None of this means that the city should not remain a vibrant shopping destination; it simply means that rents have to fall dramatically in Ireland. For example, how can restaurants that have seen their business decimated and footfall collapse, be expected to pay 2019 rents in 2021? Rent contracts that were signed before Covid-19 may be legally enforceable, but they are commercially ludicrous. When something is commercially ludicrous it will stop, irrespective of the contractual small print.

It is time for a major property reset.

Commercial prices and retail rents will fall. At the moment, everything is suspended, but when the fog of Covid-19 lifts, the world will have changed. Recent evidence suggests we are only seeing the start of it. The leading indicators speak for themselves.

For example, in the second quarter of this year, Irish commercial property deals collapsed in value, down 79 per cent according to BNP Paribas. This means that Ireland has been the most adversely affected commercial property market in the EU.

Big global portfolios

Transactions in Europe as a whole fell 44 per cent, with the UK seeing a 56 per cent drop. The reason this is significant is that at the upper end of the commercial property market, deals are cross-collateralised, meaning that big global portfolios will have properties in various cities.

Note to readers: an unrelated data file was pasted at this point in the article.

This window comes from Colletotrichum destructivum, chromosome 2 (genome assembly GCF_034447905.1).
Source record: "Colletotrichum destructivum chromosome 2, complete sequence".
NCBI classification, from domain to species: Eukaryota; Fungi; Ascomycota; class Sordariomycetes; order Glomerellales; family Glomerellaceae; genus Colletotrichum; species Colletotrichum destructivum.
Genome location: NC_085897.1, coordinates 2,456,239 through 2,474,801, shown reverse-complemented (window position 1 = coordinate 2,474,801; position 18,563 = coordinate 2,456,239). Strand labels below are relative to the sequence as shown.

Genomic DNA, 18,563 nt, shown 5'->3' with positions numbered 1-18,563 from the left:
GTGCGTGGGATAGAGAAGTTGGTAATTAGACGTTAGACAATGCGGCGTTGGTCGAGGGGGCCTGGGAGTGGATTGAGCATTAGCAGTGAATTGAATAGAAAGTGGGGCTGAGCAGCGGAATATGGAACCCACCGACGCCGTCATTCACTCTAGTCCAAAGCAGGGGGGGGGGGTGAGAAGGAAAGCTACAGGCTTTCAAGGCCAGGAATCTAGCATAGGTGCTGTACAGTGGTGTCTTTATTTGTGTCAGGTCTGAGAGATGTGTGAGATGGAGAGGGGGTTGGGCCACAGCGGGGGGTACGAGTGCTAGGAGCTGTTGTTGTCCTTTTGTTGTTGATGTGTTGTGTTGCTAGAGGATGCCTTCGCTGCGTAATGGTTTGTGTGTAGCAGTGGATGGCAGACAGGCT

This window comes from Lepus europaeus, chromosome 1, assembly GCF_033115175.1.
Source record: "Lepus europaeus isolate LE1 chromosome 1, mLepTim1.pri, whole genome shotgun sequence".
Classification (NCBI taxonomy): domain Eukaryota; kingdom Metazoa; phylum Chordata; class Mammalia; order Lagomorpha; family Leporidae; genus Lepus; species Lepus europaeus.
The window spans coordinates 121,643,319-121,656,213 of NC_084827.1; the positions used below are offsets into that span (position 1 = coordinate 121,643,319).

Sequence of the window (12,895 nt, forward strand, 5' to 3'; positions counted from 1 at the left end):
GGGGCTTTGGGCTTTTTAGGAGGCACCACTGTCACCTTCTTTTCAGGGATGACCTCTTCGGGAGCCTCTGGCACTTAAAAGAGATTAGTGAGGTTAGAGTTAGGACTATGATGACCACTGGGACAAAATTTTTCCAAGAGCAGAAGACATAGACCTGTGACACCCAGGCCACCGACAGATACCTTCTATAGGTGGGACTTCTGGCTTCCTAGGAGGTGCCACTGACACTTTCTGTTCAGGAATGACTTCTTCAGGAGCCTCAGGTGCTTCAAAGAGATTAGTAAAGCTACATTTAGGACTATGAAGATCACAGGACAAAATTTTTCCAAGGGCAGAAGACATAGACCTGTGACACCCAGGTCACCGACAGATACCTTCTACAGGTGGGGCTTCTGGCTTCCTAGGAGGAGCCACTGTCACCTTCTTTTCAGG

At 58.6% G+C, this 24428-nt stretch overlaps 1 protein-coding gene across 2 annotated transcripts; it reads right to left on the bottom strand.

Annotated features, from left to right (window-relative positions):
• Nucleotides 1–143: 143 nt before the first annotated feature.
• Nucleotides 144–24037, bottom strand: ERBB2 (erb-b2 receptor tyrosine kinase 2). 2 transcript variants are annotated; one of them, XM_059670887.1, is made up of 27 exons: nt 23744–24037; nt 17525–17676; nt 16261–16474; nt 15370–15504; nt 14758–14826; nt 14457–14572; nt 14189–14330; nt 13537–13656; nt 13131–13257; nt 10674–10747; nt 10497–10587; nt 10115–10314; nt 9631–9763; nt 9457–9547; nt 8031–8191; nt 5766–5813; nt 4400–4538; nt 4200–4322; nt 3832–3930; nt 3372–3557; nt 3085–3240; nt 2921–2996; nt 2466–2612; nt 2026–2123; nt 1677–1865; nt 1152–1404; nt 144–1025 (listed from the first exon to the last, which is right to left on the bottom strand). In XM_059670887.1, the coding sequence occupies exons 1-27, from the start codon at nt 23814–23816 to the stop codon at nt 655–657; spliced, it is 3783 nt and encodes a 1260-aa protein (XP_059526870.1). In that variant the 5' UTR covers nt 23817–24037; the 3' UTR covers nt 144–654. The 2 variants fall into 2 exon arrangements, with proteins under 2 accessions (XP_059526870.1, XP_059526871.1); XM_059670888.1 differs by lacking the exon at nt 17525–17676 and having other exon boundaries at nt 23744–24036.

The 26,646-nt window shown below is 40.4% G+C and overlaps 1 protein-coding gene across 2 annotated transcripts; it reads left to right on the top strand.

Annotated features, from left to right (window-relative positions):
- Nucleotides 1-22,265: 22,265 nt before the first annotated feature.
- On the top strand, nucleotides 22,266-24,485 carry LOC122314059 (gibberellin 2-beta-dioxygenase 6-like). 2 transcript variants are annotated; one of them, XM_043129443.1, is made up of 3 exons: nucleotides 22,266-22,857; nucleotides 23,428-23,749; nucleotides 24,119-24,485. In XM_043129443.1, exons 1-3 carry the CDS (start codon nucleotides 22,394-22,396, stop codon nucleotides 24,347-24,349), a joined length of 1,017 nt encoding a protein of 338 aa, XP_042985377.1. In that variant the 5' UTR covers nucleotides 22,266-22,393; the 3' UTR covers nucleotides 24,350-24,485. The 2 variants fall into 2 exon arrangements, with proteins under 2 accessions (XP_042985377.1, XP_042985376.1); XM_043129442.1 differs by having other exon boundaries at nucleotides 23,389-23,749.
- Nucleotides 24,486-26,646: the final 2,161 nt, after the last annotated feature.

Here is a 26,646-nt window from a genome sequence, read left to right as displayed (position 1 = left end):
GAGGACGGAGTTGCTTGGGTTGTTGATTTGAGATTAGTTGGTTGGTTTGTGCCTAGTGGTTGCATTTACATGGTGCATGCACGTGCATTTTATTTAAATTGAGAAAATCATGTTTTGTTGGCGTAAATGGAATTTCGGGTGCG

Once one major city starts to wobble, for example New York, the impact on smaller cities in other parts of the world is instantaneous, irrespective of local conditions, because the entire portfolio gets rerated. In order to pay for losses in one place, the global investor needs to sell assets in another place.

In terms of local conditions, it is clear that many businesses will demand lower rents to reflect the lower footfall and reduced incomes. Some may throw in the towel because landlords refuse to budge; others will default.

In the commercial property world, employees who stay at home to work will set the rent agenda. Companies will not need the office space, and rents will fall as a result.

The great reset will change the face of our cities.

With more people eventually living in the centre as a result of mass conversion from commercial to residential, the cities will become much more pleasant places to work, rest and play. Lower rents will facilitate quirkier, more unique retail, rather than boring big multiples.

Fewer cars will also change the atmosphere. Who knows, post-Covid-19, underground car parks might morph into underground clubs, giving the young a proper European-style nightlife.

With imagination, city planners can completely redraw the urban map. The possibilities are endless. One thing is certain: there is no going back.